SCL Media Group Meeting Report: Hacking

October 11, 2011

One of the biggest news stories of 2011 has been phone hacking by members of the media. Its aftermath may well see cracks in some of the cosier relationships between press and politics and in public views on permissible behaviour when searching for a story. What’s more Lord Justice Leveson’s Inquiry into media standards may lead to changes in the law.

Media and technology lawyers found themselves needing to know more: What exactly is hacking? In what circumstances can it constitute a criminal offence? What civil liabilities can arise? How is the Leveson Inquiry progressing?

SCL’s Hacking seminar drew a large number of interested SCL members and others to the offices of RPC on St Katharine’s Dock.  Jaron Lewis, an RPC Partner and Chair of the Media Group, explained that the seminar aimed to outline the law in this area, explain the underlying technology and provide an overview of the Leveson Inquiry and how it is progressing.  The event was subject to the Chatham House rule – only those attending (and perhaps the odd hacker) will have the benefit of all the words of wisdom that were imparted. This account of the meeting is a mere sketch.

The first speaker was Peter Surrey, the head of digital forensics at GPW. His guidance through the technical aspects of hacking was vital – without an understanding of the techniques and technology, any claim to understanding the law and regulations is illusory.  Peter has a rather low opinion of phone hacking – in the echelons of hacking it hardly rates at all – but explained how it can be done and went on to cover ‘blagging’ too. One of his mantras, ‘There will always be a market for information; There will always be mechanisms through which secrets are discovered’, is well worth bearing in mind for those who are prone to forget the lessons to be learned from this scandal, but is nonetheless a little depressing. Depression was short lived however as a quick tour of the threats to security in airports, hotels and even lawyers’ own homes probably led to its replacement by anxiety. His riff on the relationship between rabbits and info security may have lifted the gloom.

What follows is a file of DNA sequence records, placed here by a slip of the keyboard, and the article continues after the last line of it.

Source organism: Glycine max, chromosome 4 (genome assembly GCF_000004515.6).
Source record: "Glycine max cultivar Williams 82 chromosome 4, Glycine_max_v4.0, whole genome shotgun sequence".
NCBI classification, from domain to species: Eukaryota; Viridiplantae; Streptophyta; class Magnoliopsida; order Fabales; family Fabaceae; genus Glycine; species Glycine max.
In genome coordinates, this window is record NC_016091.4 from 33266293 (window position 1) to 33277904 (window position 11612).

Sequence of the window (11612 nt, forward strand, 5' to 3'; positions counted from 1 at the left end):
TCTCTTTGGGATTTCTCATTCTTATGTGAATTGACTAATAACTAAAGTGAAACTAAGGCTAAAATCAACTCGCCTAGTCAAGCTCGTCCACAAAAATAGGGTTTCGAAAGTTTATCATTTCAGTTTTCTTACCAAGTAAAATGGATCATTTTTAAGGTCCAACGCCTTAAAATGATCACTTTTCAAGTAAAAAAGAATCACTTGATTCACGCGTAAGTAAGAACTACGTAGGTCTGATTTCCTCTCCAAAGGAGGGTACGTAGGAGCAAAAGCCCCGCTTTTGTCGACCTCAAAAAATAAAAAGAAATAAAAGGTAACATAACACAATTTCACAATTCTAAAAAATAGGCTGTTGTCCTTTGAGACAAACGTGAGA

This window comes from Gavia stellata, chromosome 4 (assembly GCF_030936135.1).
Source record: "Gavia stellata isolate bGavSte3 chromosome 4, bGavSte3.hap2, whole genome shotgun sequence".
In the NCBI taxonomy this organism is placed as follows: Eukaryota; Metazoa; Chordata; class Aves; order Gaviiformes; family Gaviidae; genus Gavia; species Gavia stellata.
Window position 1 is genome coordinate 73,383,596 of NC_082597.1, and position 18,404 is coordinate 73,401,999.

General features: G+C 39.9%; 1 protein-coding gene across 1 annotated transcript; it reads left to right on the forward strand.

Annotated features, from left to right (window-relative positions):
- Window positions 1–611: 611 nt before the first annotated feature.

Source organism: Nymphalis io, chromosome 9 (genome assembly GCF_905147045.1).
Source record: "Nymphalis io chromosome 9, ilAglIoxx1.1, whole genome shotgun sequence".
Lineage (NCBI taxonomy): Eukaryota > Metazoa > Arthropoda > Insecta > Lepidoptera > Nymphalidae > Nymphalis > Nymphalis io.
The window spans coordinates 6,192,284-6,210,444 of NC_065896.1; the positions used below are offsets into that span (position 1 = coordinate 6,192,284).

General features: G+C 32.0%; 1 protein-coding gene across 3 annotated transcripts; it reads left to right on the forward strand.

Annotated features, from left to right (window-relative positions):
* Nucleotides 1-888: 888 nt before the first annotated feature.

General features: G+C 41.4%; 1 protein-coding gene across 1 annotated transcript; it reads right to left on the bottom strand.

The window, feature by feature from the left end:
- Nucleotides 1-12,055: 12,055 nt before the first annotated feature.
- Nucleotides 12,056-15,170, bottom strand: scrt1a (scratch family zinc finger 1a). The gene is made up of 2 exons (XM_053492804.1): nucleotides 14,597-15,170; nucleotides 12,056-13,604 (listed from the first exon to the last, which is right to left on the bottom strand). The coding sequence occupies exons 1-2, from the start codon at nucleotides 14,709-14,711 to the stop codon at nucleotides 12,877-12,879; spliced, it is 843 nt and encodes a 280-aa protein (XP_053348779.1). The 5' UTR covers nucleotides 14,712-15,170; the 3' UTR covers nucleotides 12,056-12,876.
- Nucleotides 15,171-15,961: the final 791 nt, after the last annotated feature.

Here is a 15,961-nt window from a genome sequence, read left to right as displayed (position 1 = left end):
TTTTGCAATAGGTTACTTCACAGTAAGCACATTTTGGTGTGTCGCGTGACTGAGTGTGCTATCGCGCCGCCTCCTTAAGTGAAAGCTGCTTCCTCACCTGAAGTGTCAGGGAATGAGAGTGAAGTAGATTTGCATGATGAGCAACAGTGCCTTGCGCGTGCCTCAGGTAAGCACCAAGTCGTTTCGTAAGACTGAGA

Antony White QC then took us through the legislation that might apply to hackers, both under the civil and criminal law.  He explained recent amendments to the Data Protection Act, some of which are not yet in force, and looked at the key provisions from RIPA. 

Keith Mathieson, RPC partner and principal author of the Privacy Law Handbook was the next speaker. His focus was on the Leveson Inquiry and he reminded the meeting of its origins and its twin focus: ‘a full investigation into wrongdoing in the press and the police’ and ‘a review of regulation of the press’. But, as he pointed out, such an Inquiry has no power to determine civil or criminal liability and can only make findings of fact and issue recommendations. Keith took the meeting through the projected stages of the Inquiry and gave important insights into the complex process that, it was hoped, would lead to a report in July 2012.

The event was the first to be organised by the SCL’s new Media Group. The Group will provide thought leadership on the interaction between computers and the media, including audio, audio-visual, magazines, newspapers, books, content aggregators, blogs, social media and other forms of UGC. As well as getting involved in Government policy consultations, the Group will share knowledge on the law affecting media companies, market developments and business issues affecting the media sector. If you are interested in joining the new Group, working on its Committee or being involved in some other way, contact Jaron Lewis at